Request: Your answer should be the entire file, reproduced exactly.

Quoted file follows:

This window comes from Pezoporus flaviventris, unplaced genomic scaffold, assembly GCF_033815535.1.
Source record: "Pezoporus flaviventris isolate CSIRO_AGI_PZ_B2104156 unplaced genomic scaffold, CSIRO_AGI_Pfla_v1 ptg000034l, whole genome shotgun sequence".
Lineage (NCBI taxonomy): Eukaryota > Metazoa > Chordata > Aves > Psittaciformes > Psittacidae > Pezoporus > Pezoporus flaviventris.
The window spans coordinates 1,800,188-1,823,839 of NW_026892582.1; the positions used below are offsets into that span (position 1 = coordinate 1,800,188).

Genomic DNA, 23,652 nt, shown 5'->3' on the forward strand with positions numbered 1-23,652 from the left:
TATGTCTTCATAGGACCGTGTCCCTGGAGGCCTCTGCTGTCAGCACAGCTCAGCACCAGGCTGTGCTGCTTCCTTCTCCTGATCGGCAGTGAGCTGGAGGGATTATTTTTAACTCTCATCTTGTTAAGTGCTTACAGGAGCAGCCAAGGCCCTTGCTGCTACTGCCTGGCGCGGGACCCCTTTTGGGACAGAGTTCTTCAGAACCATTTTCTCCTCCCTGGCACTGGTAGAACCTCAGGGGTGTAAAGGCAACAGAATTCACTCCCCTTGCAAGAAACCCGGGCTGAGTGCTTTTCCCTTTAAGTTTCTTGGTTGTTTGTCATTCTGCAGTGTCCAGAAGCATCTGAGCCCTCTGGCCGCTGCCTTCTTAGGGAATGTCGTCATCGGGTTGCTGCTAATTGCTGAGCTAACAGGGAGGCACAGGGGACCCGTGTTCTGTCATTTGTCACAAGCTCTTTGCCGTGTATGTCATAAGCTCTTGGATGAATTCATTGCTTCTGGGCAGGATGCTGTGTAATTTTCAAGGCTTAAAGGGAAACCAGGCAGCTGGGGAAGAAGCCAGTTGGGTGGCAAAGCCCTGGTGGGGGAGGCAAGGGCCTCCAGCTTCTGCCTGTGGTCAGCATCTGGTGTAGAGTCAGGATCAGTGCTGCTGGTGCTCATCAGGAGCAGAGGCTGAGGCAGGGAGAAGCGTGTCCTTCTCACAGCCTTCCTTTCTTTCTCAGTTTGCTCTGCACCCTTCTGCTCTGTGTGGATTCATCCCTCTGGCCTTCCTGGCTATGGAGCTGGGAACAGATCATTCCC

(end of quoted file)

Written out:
This window comes from Pezoporus flaviventris, unplaced genomic scaffold, assembly GCF_033815535.1.
Source record: "Pezoporus flaviventris isolate CSIRO_AGI_PZ_B2104156 unplaced genomic scaffold, CSIRO_AGI_Pfla_v1 ptg000034l, whole genome shotgun sequence".
Lineage (NCBI taxonomy): Eukaryota > Metazoa > Chordata > Aves > Psittaciformes > Psittacidae > Pezoporus > Pezoporus flaviventris.
The window spans coordinates 1,800,188-1,823,839 of NW_026892582.1; the positions used below are offsets into that span (position 1 = coordinate 1,800,188).

Genomic DNA, 23,652 nt, shown 5'->3' on the forward strand with positions numbered 1-23,652 from the left:
TATGTCTTCATAGGACCGTGTCCCTGGAGGCCTCTGCTGTCAGCACAGCTCAGCACCAGGCTGTGCTGCTTCCTTCTCCTGATCGGCAGTGAGCTGGAGGGATTATTTTTAACTCTCATCTTGTTAAGTGCTTACAGGAGCAGCCAAGGCCCTTGCTGCTACTGCCTGGCGCGGGACCCCTTTTGGGACAGAGTTCTTCAGAACCATTTTCTCCTCCCTGGCACTGGTAGAACCTCAGGGGTGTAAAGGCAACAGAATTCACTCCCCTTGCAAGAAACCCGGGCTGAGTGCTTTTCCCTTTAAGTTTCTTGGTTGTTTGTCATTCTGCAGTGTCCAGAAGCATCTGAGCCCTCTGGCCGCTGCCTTCTTAGGGAATGTCGTCATCGGGTTGCTGCTAATTGCTGAGCTAACAGGGAGGCACAGGGGACCCGTGTTCTGTCATTTGTCACAAGCTCTTTGCCGTGTATGTCATAAGCTCTTGGATGAATTCATTGCTTCTGGGCAGGATGCTGTGTAATTTTCAAGGCTTAAAGGGAAACCAGGCAGCTGGGGAAGAAGCCAGTTGGGTGGCAAAGCCCTGGTGGGGGAGGCAAGGGCCTCCAGCTTCTGCCTGTGGTCAGCATCTGGTGTAGAGTCAGGATCAGTGCTGCTGGTGCTCATCAGGAGCAGAGGCTGAGGCAGGGAGAAGCGTGTCCTTCTCACAGCCTTCCTTTCTTTCTCAGTTTGCTCTGCACCCTTCTGCTCTGTGTGGATTCATCCCTCTGGCCTTCCTGGCTATGGAGCTGGGAACAGATCATTCCC